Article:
Ahmed stands in the centre of the town of Khairpur Nathan Shah which had been totally submerged by floodwaters. These floods in Pakistan caused huge economic damage and damage to infrastructure. More than 20 million people were affected and around 1.8 million homes were destroyed. Image credit: © Gideon Mendel.
We are in the era of Loss and Damage (L&D). The hard limits to adaptation are being realised and the scale of the challenge ahead is significant as impacts of climate change are greater than previously expected. The recent IPCC impacts report (IPCC, 2022a) shows extreme climatic events have been observed in all regions, with unprecedented consequences, especially related to 127 key risks identified by the IPCC. Complex, compounding and cascading risks are sweeping across sectors and regions and amongst this “atlas of human suffering” it is those regions and people with considerable development constraints who have the highest vulnerability and who have contributed the least to climate change that are suffering the disproportionate impacts.
At the climate change conference, COP26, the negotiating bloc G77 & China proposed a solution to the gap in finance available to address their needs in the form of a L&D Finance Facility (LDFF) which will be able “to provide new financial support under Article 9 of the Paris Agreement (PA), in addition to adaptation and mitigation finance, to developing countries to address loss and damage”. However, the agreement could not be secured for the LDFF’s establishment or a process to do so. Instead, the Glasgow Dialogue (GD) was established which presently remains to be defined with clear milestones and outcomes.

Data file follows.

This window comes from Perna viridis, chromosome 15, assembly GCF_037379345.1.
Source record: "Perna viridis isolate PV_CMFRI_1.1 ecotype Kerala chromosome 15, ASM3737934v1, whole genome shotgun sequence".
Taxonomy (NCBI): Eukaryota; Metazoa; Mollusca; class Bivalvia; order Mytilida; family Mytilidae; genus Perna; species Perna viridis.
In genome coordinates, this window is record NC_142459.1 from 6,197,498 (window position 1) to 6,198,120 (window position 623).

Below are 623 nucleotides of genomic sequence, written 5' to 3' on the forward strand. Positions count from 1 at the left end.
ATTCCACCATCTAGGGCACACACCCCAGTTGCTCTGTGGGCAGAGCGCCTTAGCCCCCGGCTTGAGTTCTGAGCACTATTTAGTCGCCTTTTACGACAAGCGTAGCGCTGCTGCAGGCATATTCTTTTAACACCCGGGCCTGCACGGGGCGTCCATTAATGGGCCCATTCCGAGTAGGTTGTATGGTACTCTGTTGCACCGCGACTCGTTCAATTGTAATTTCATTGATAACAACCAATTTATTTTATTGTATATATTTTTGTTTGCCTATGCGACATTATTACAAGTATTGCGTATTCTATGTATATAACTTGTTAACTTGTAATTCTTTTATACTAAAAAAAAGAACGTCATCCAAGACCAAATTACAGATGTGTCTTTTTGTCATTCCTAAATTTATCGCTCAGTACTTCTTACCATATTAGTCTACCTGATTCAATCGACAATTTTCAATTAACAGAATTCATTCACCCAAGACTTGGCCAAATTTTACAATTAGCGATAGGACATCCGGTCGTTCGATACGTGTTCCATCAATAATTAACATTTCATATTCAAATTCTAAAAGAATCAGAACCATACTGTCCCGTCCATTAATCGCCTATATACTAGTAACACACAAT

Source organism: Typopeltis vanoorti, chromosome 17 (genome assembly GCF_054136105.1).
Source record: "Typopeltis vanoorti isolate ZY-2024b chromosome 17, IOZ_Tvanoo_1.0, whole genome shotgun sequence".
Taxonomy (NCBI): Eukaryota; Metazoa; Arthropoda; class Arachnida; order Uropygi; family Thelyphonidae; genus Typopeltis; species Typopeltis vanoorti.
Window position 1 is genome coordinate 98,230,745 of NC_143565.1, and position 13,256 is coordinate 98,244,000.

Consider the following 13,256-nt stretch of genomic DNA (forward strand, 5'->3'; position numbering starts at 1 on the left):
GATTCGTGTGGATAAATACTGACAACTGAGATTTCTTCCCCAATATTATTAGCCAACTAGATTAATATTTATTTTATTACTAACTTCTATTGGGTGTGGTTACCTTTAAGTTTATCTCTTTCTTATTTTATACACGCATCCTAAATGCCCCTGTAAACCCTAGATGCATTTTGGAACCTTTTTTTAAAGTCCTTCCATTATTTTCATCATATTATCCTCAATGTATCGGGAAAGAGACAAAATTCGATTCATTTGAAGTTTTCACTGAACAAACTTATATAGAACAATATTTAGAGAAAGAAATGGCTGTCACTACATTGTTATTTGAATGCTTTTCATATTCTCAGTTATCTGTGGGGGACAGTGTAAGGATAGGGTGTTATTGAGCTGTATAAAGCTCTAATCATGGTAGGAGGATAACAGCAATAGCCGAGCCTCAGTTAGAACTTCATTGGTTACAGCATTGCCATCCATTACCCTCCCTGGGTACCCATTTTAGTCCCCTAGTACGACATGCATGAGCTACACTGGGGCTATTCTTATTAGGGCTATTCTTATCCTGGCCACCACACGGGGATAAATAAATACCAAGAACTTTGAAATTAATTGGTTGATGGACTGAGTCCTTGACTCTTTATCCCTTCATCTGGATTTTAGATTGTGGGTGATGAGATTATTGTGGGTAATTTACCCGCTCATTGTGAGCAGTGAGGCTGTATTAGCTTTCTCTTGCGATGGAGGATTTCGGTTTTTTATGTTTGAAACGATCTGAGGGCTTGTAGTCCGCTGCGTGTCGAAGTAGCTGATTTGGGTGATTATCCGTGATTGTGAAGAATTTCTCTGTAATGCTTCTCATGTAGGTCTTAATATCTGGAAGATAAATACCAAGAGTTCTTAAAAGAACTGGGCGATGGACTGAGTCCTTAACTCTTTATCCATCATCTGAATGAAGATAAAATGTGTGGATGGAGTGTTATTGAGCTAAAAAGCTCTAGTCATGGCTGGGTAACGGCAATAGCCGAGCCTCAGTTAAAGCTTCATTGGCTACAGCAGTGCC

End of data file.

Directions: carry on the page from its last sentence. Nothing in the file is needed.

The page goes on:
The objective of this paper is to contribute to achieving the establishment and operationalization of an LDFF that delivers on the needs of developing countries at speed and scale by explaining the why and how. The paper explains why the LDFF is necessary before turning to an analysis of the governing arrangements and core operational functions for the LDFF. Scenarios that elucidate the potential transformative value of the LDFF are described before the paper concludes with recommendations and a way forward to COP27 and beyond with the GD delivering concrete actions.
This report is prepared by the following cooperating organisations:
CAN International, Christian Aid; Heinrich Böll Stiftung (Washington, DC); Practical Action and Stamp Out Poverty.
© CAN International; Christian Aid; HeinrichBöll Stiftung (Washington, DC); PracticalAction; Stamp Out Poverty. May 2022.